Hill Station in MyanmarMountain station in Myanmar
Visit the mountain stations of Myanmar
In the middle of February, the Myanmar lowland was flooded by an inexorable amount of solar radiation. "Taxis in Myanmar are a kind of misnomer. Win's English was a little bit restricted, but we got along well enough, and I let them choose which pages to show me. Leaving Mandalay one of the mornings in the hope of avoiding the terrible transport in the town, we slowered down to a creep just before the town.
Unfortunately, the only street that leads to Myanmar's north-eastern mountain station is also the major arterial route through which most of China's export is made. When we arrived at Pyin Oo Lwin, the scenery was a real haven. In search of rest from the choking heats of the valleys, they set up a small Shan hamlet as a army post and dubbed it Maymyo in honour of their Col. May, the commanding officer of Britain.
Although the Burmese army rulers re-named the city Pyin Oo Lwin after the takeover in the 1960s, many natives still call it Maymyo. However, it is best known as the home of the National Botanical Garden of Kandawgyi, where I strolled through its beautiful lakes and mulberries for a few pleasurable moments.
First one, Maha Ant Htoo Kan Thar Pagoda, is widely regarded as powerful, so natives who visit Pyin Oo Lwin always stop there first to make a sacrifice. Next day we drove to Hsipaw, but instead of leaving I was picked up by my guide at the station.
The route between Pyin Oo Lwin and Hsipaw traverses the Gok Teik Gorge on what was once the world's biggest railroad buck and is still the highest viaduct in Myanmar. The old engine was chugging at the pace of a quick runner and covered only 34 mileage in the next four-hour.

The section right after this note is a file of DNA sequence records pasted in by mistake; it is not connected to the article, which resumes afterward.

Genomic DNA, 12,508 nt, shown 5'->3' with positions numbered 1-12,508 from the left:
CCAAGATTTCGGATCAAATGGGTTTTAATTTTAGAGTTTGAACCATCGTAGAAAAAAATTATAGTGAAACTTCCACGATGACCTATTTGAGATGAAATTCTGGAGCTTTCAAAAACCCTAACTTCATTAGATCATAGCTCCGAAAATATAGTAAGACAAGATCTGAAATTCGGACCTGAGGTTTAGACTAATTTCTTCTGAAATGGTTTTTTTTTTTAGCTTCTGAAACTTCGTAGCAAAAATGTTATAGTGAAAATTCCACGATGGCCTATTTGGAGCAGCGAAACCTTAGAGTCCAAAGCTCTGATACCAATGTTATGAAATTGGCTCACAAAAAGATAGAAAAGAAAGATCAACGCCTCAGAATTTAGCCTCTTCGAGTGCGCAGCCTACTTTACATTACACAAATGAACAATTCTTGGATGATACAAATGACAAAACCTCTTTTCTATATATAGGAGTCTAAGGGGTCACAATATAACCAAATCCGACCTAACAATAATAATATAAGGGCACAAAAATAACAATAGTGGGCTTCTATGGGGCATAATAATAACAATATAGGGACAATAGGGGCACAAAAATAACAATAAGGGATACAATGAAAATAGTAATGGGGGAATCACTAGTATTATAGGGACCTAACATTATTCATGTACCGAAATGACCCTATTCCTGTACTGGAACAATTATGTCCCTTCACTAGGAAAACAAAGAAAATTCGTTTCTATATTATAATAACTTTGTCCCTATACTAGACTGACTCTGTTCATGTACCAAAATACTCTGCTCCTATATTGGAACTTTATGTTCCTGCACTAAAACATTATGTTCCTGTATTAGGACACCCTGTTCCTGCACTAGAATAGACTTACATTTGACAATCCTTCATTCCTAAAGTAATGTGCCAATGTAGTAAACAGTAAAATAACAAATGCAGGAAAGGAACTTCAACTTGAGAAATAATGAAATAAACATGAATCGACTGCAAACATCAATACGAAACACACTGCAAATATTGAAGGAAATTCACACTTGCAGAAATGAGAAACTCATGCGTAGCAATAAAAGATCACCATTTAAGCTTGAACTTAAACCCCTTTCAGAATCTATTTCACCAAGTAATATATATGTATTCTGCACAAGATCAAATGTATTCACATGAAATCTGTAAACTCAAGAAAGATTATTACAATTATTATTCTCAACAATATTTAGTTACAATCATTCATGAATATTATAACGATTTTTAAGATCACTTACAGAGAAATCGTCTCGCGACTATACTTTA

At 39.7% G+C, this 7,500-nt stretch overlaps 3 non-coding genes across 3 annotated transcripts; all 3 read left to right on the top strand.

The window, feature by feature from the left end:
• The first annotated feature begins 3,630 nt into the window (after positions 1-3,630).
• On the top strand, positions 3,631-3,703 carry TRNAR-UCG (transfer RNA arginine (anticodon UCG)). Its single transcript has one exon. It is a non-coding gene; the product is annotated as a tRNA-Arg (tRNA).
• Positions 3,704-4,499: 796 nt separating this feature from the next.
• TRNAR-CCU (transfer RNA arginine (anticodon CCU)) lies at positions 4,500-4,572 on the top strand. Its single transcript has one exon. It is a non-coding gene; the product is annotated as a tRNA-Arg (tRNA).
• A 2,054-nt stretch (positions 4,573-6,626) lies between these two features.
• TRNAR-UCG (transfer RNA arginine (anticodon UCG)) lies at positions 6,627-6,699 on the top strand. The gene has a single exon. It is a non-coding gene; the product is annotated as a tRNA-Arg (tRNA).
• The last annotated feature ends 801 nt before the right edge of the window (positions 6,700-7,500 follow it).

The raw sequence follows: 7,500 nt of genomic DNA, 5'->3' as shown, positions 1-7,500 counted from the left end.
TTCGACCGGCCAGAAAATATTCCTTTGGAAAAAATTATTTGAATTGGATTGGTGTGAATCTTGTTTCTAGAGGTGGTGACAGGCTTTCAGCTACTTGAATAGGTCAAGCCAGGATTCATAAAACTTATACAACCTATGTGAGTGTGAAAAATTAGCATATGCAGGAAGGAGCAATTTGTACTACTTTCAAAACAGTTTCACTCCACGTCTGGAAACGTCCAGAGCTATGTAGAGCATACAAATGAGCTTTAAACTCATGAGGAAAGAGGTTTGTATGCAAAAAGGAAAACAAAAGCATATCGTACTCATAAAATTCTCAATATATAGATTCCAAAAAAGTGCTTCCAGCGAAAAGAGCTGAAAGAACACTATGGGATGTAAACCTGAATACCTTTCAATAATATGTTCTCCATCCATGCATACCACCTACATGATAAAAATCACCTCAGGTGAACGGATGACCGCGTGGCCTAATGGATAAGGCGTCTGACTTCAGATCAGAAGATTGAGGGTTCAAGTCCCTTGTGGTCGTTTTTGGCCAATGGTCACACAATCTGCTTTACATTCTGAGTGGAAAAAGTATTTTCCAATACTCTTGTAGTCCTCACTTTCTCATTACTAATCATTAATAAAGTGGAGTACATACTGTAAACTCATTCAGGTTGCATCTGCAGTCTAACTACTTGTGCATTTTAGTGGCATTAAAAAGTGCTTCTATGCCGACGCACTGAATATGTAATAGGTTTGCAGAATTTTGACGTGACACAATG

In 1899 the British chose to construct the link to expand their rule to Burma's Shan people. It was a miracle of technology at the times and was able to withstand the World War II bombing and the acts of terror by ethnical groups, but in recent years, it has been unevenly maintained and the security of the building has been questioned.
Instead of going on to Hsipaw, I got off the bus at the next station, Noung Peng, where my rider was there. The ones who remained on board had a few extra lessons ahead of them while I was in Hsipaw within an Hhour. Hsipaw was not only one of the beautiful mountain resorts of Myanmar, but also provided a captivating insight into the Shan's past.
Hsipaw, once an independent state in Burma's Shan Mountains, is the Shan princes' home town. Following his college studies in Colorado, the last Saopha (Prince) of Hsipaw, Sao Kya Seng, came back to Myanmar in 1953 with his family. They worked hard for almost 12 years to enhance health services, training and the economy of the Shan tribe until the Shan was captured by the army during the 1962 war.
He' s never been seen or listened to again and it is generally assumed that he' s been assassinated by the war. For two more years Inge remained in Hsipaw to find out the destiny of her husbands, but when it became too risky to remain, she fled with her young. Old Shan Palace was given to the prince's son, Donald, and his spouse, Fern.
In 2005 Donald was imprisoned for saying bad things about the army régime and was given 10 years in jail. Fern told the history of Shan State in the last 50 years, silently and with great honour, paying particular attention to the repression of her own nation during the years in which the army governed the state.
It was too early to return to Mandalay, but not before a last stop in Pyin Oo Lwin to see the extraordinary Chinese temple and the Cane Ark. In the latter, a place that is seldom frequented by Westerners, my ascent to the mountain peak was repeatedly broken by climbers who wanted to be photographed with me via a precipitous staircase.
That must be exactly what the whole human race feels when I ask them to take their pictures. At the top of the hill the stairs became wider and began to tilt backwards. The Hill Stations of Myanmar not only offer an exit from the violent summers, but also the chance to meet with members of the more than 135 ethnical groups that make up Myanmar's many.
Hsipaw's main square is a great place to see the Chinese, Chin, Karen, Kachin and Shanghai, who act every day from 3:30 to 6 am. Kyaukme and Lashio can now be frequented by non-nationals, and as the recently democratically reelected administration is continuing to resolve complaints with minority communities, other cities in the north and east of the countrys territory will no doubt be opened to tourists.